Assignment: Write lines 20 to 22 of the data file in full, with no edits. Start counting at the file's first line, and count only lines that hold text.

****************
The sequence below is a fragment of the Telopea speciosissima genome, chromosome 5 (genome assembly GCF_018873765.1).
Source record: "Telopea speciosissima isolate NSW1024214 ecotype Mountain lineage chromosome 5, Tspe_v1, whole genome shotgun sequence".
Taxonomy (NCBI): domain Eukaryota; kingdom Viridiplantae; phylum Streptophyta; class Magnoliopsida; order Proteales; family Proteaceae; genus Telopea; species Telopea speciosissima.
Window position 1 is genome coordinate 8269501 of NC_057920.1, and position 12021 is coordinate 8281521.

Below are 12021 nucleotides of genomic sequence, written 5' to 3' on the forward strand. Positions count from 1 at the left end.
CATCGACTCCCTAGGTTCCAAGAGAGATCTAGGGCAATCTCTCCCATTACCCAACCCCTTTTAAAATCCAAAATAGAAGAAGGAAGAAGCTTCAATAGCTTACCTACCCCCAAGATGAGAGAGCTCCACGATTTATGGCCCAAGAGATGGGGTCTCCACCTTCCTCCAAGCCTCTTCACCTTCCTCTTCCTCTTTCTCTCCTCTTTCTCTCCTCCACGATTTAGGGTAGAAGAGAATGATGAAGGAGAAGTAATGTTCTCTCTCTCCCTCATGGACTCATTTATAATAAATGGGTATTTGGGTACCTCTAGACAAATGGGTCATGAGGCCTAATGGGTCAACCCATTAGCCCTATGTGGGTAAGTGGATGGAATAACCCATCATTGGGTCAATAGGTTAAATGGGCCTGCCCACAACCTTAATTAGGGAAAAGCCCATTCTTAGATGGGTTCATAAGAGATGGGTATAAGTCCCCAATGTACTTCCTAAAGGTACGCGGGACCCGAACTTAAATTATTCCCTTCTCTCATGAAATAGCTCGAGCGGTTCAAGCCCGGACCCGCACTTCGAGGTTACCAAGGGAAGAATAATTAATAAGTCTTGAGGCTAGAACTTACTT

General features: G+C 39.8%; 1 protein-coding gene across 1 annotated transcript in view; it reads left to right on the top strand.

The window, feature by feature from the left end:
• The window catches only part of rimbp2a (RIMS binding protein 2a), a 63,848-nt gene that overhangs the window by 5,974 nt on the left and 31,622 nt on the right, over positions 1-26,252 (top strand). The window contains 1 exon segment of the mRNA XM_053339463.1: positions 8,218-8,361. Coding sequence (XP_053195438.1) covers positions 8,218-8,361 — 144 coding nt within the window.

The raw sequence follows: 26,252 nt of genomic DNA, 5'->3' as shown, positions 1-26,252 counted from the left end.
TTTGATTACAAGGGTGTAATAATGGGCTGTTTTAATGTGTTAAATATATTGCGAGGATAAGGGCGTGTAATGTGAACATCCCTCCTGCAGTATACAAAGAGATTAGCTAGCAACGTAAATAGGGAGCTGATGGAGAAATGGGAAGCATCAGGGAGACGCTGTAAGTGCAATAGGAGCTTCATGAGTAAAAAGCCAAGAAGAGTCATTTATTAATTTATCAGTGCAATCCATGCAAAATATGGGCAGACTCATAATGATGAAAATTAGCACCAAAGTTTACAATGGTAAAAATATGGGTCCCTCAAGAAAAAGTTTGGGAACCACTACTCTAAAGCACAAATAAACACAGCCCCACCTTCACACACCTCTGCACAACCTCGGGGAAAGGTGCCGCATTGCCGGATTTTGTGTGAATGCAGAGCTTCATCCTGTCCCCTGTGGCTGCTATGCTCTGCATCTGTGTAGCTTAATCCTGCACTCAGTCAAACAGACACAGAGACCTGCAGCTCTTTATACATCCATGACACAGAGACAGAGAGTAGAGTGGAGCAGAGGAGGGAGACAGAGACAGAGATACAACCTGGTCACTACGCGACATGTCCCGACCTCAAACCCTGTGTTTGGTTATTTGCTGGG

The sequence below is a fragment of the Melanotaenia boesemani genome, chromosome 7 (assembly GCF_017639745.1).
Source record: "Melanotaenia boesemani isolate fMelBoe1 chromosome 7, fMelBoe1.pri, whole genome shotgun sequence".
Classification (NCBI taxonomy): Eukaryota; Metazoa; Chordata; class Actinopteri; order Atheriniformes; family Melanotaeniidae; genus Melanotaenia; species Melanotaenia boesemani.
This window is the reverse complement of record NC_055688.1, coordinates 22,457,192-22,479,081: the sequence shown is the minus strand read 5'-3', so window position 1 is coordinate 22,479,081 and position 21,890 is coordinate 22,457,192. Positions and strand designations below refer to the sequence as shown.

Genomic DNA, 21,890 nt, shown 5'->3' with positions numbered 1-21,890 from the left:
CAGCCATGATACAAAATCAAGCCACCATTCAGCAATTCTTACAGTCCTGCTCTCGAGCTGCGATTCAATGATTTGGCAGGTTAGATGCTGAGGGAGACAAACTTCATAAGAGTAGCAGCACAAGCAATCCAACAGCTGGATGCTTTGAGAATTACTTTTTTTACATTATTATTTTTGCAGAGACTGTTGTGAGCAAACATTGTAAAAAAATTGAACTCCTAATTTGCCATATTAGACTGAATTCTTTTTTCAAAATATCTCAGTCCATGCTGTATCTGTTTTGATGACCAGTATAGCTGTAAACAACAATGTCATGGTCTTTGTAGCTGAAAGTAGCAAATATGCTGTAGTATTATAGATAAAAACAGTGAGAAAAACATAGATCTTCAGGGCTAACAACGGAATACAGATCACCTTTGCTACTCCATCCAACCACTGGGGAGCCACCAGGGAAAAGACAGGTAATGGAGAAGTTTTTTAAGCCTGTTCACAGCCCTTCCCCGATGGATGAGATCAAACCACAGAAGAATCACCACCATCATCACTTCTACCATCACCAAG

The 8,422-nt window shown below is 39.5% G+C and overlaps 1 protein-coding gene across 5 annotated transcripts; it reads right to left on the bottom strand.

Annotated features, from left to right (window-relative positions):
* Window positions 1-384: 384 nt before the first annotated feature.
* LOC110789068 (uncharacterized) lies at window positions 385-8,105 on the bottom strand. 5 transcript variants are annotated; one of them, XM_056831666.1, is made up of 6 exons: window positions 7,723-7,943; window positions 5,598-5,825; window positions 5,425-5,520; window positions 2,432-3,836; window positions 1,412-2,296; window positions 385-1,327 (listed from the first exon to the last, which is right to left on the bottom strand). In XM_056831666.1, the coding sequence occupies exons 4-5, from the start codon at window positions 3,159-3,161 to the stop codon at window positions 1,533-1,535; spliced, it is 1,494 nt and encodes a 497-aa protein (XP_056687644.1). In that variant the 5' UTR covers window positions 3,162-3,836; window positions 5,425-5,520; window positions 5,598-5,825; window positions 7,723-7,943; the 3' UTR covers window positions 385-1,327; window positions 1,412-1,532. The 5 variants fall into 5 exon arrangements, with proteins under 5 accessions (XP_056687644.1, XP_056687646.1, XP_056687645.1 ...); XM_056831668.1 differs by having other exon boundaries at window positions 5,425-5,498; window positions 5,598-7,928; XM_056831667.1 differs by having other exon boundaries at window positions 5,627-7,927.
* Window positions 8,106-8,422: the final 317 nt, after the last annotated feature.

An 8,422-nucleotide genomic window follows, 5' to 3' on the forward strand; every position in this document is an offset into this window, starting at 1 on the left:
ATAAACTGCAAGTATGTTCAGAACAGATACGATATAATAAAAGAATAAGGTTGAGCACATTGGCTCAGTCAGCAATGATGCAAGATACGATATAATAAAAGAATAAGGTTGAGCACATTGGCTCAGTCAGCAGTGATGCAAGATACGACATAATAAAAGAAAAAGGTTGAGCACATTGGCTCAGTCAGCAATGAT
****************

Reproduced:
* Window positions 1-384: 384 nt before the first annotated feature.
* LOC110789068 (uncharacterized) lies at window positions 385-8,105 on the bottom strand. 5 transcript variants are annotated; one of them, XM_056831666.1, is made up of 6 exons: window positions 7,723-7,943; window positions 5,598-5,825; window positions 5,425-5,520; window positions 2,432-3,836; window positions 1,412-2,296; window positions 385-1,327 (listed from the first exon to the last, which is right to left on the bottom strand). In XM_056831666.1, the coding sequence occupies exons 4-5, from the start codon at window positions 3,159-3,161 to the stop codon at window positions 1,533-1,535; spliced, it is 1,494 nt and encodes a 497-aa protein (XP_056687644.1). In that variant the 5' UTR covers window positions 3,162-3,836; window positions 5,425-5,520; window positions 5,598-5,825; window positions 7,723-7,943; the 3' UTR covers window positions 385-1,327; window positions 1,412-1,532. The 5 variants fall into 5 exon arrangements, with proteins under 5 accessions (XP_056687644.1, XP_056687646.1, XP_056687645.1 ...); XM_056831668.1 differs by having other exon boundaries at window positions 5,425-5,498; window positions 5,598-7,928; XM_056831667.1 differs by having other exon boundaries at window positions 5,627-7,927.
* Window positions 8,106-8,422: the final 317 nt, after the last annotated feature.